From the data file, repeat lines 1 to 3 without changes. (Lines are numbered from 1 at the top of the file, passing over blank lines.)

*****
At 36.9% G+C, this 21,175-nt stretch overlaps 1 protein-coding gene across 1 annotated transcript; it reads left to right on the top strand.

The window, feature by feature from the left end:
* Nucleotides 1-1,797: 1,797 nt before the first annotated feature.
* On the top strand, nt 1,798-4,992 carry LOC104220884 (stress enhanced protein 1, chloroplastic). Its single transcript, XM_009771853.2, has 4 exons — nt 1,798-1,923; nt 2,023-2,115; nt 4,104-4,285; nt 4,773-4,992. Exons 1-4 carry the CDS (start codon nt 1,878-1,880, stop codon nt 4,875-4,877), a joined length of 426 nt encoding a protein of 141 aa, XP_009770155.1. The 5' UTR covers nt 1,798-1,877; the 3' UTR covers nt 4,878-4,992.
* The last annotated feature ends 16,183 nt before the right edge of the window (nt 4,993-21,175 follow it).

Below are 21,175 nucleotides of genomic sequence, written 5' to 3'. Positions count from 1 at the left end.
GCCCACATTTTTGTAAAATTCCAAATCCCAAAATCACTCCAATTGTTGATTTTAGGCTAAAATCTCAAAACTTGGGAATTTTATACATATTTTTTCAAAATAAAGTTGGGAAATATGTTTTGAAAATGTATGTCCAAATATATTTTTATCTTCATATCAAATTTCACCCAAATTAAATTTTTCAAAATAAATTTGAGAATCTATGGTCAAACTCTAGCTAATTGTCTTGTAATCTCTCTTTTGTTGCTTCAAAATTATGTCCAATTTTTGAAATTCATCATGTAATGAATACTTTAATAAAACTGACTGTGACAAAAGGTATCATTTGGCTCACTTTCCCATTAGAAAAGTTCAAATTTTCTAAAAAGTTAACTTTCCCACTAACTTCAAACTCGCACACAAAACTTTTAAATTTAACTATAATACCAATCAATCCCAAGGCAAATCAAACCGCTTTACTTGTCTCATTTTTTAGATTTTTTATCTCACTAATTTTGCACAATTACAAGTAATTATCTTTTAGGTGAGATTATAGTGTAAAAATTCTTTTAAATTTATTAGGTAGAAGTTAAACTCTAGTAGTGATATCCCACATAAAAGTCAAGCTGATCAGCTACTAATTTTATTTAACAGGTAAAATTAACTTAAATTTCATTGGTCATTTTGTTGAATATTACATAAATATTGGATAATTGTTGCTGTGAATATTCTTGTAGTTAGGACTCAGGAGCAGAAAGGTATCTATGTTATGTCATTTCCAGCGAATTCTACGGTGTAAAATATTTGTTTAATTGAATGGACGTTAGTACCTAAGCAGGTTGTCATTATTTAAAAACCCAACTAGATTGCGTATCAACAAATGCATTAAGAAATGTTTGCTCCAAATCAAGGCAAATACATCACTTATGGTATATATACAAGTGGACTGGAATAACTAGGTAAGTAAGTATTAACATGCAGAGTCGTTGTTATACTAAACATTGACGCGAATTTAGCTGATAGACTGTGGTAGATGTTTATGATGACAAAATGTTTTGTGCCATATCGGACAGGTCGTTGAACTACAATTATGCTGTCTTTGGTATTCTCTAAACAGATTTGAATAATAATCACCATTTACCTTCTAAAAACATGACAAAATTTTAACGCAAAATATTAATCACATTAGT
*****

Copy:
At 36.9% G+C, this 21,175-nt stretch overlaps 1 protein-coding gene across 1 annotated transcript; it reads left to right on the top strand.

The window, feature by feature from the left end:
* Nucleotides 1-1,797: 1,797 nt before the first annotated feature.